Pity the poor right analog stick. Since its integration into the Playstation’s Dualshock controller, the diminutive nub has often been subjugated to controlling the game’s camera. Several years ago, the developers of several sports titles expanded their control schemes by reintegrating the neglected stick. Players were able to deke, crossover, and spin with unmatched finesse, intuitively complementing each game’s core input method.
As with previous series iterations, 2007’s MX vs. ATV: Untamed required players to use the left joystick to navigate over its rugged off-road courses. The title’s preload feature, encouraged gamers seeking maximum air to pull back on the controller before reaching the apex of a jump, no longer felt innovative. The element had been a mainstay for Rainbow Studios since 2001’s ATV Offroad Fury. Clearly, the franchise would have to offer more than a subtle visual enhancement to remain relevant.
The first few races with the recently released MX vs. ATV: Reflex are likely to stymie players, especially if they skip the game’s nearly-requisite tutorial. While the game uses the left stick to maneuver vehicles, a rider’s weight is adjusted with the right stick, creating an intricate system of control. The innovation certainly adds to the title’s sense of immersion. Vehicles no longer seem magnetically attracted to the game’s courses, prohibiting riders from performing full-throttle laps. Corners and jumps require diligence, as too much power can quickly send players catapulting into the course’s borders. In many respects, the title’s physics model is forgiving- unwieldy landings will flash a green arrow on-screen, requiring players to snap the right stick in the corresponding direction. A timely push can save the player from calamity, occurring with enough frequency to require a near-constant state of alertness.
Additionally, the game’s integration of track deformation ensures that each race feels wonderfully dynamic. Each of Reflex‘s two to four-wheeled vehicles dig into the tracks accordingly, gutting the surface with fissures and ruptures. Topography ranges from loose topsoil, thick mud, sand pits, and ice pockets, each changing the player’s traction. It’s amazing to see a murky gulch grow larger with each successive lap, and unlike most auto racers, requires gamers to be aware of an ever-changing racing environment.
Although racing can be both euphoric and involving, Reflex’s collision system will certainly aggravate players. While leading a race, an AI rider will often take flight across a jump, hitting the back of the gamer’s motorcycle and inducing a wipeout. Similarly, contact in corners can send the player tumbling into a ragdoll animation, potentially instigating a controller-throwing rage. In these instances, Reflex’s physics model desperately cries out for desensitization.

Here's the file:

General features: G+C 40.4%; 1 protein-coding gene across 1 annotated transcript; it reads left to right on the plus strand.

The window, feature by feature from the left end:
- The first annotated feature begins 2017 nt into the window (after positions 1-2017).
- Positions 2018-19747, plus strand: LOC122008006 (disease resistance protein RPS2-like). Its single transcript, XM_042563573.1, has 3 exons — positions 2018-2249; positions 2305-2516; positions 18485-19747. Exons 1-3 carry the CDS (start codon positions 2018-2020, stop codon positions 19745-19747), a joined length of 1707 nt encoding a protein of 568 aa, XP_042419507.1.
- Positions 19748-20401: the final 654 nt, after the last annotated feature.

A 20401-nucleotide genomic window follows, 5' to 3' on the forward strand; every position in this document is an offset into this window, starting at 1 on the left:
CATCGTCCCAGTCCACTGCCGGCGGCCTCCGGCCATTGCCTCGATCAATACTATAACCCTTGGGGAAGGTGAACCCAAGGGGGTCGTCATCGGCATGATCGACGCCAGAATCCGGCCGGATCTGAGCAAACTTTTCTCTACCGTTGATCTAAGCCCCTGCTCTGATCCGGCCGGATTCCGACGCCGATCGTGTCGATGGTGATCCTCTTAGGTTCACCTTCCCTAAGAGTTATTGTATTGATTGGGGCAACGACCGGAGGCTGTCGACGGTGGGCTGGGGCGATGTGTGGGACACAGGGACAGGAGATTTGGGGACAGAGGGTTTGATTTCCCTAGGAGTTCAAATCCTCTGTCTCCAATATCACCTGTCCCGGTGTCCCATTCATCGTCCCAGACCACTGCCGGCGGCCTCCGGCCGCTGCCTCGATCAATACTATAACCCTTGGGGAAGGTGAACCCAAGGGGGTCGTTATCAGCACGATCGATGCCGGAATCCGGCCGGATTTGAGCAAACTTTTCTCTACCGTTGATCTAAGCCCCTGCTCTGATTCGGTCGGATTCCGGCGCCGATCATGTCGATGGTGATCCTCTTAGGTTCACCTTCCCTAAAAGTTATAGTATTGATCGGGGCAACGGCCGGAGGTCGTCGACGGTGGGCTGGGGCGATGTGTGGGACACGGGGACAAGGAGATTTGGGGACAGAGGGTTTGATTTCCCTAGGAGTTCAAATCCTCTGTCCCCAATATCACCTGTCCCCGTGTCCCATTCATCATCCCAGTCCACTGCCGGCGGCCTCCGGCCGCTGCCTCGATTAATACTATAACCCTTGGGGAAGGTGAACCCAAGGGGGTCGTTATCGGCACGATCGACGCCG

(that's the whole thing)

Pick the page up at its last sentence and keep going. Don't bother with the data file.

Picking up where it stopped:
While Reflex’s low-slung camera angle may immediately grab a gamer’s attention, it’s the title’s smaller visual perks that elevate the title. From the bike bouncing mud flaps to the wind-swept jerseys, the game’s attention to detail is remarkable. Both consoles sport a perfectly fluid frame, although we seemed to spot a bit too much activity in the PS3’s ground transformation. David Lee’s signature slow baritone walks players through the tutorial and event introductions, adding a dose of authenticity to the proceedings.
Reflex’s variety of events, from arena-based Supercross competitions to buggy and truck racing in Omnicross, offers a welcome amount of diversity across the game’s forty tracks. Waypoint racing feels wonderfully dangerous, as reckless gamers can inadvertently launch themselves into a thicket of trees. The game’s Free Ride mode gives participants an open world with four mini-events to tackle- from hill climbs to jump targets, that offer a reprieve from the title’s racing. MX vs. ATV’s multiplayer games utilize playlists, which allow gamers to jump into matches with a minimum of fuss. The game’s Snake event was particularly appealing, offering a Tron lightcycle-like diversion, where player’s bikes emit a color-coded, lethal trail. Both 360 and PS3 versions of the title showed very little lag during online matches.
Rainbow Studios has done a magnificent job of reinvigorating the MX series. While the addition of rider handling and track deformation might sound like back-of-the-box bullet points, both significantly change the way the title plays and feels. Even an overzealous collision system can’t keep MX vs. ATV: Reflex from finishing up at the winner’s podium.